Full-Surround “Instructional Design” Support for Quality E-Learning: A Conceptual Case Study out of Kansas State University

Shalin Hai-Jew (Hutchinson Community College, USA)
Copyright: © 2011 |Pages: 108
EISBN13: 9781609606640|DOI: 10.4018/978-1-60960-111-9.ch007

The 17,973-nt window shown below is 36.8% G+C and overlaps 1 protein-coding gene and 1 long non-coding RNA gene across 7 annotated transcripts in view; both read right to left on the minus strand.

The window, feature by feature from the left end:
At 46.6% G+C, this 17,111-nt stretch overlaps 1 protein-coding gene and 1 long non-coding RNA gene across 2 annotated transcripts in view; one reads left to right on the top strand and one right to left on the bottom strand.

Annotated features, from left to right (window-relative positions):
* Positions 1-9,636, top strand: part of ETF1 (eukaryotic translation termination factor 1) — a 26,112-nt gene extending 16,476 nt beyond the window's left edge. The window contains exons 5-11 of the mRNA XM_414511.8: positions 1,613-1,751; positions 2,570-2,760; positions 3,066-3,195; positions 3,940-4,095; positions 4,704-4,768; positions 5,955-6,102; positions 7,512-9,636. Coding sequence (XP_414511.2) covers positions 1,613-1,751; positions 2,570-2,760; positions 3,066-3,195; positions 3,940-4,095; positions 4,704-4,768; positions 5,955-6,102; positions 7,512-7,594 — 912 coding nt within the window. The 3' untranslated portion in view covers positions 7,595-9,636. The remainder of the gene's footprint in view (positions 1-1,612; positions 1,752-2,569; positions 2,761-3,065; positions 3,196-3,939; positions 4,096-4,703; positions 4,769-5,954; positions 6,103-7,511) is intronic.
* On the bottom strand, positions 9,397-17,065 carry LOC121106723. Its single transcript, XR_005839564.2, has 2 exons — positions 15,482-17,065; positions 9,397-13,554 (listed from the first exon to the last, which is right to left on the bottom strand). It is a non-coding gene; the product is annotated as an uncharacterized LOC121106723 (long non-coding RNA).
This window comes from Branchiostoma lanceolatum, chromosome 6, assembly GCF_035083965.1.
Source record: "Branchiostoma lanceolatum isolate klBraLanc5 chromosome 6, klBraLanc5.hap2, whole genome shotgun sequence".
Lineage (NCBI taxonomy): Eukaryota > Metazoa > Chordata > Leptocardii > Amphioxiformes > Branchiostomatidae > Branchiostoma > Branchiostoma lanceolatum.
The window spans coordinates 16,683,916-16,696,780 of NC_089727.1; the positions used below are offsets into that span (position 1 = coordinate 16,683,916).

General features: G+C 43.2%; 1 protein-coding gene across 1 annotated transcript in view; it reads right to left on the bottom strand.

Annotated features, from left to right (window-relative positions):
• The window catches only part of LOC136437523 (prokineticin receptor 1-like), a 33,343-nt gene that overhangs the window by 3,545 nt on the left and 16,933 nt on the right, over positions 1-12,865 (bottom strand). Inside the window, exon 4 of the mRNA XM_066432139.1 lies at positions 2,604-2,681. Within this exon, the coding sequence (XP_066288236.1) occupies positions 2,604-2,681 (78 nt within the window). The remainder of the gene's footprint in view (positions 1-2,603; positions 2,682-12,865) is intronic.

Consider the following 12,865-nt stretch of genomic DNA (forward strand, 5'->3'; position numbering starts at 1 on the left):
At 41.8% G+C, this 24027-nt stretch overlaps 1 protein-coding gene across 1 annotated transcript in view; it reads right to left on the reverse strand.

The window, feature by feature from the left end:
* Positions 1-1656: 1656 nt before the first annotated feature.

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Supporting quality e-learning in an institution of higher education is a non-trivial task. This challenge stems from the complexity of online learning with a mesh of laws (such as intellectual property and accessibility ones) and policies that undergird the foundational level of quality. There are the ever-evolving technological challenges—of technological learning platforms, digital learning objects, authoring tools, multimedia, the Internet, and the Web. In an academic environment which emphasizes academic freedom, there are few levers to motivate quality—except through faculty-imposed standards, funding mechanisms, quality endorsements, or other incentives. The variance in learning domains may make a shared concept of quality more elusive and likewise variant. Professional subject matter experts and faculty members have different preferences and standards as well, and their choices of teaching methods will vary. Learner expectations affect the concept and perception of quality. The normal constraints of resources, budget, time, knowledge, and skills, also apply as potential challenges to a friction-free development of quality e-learning. This chapter uses the instructional design framework to reflect on practical ways to support quality e-learning.
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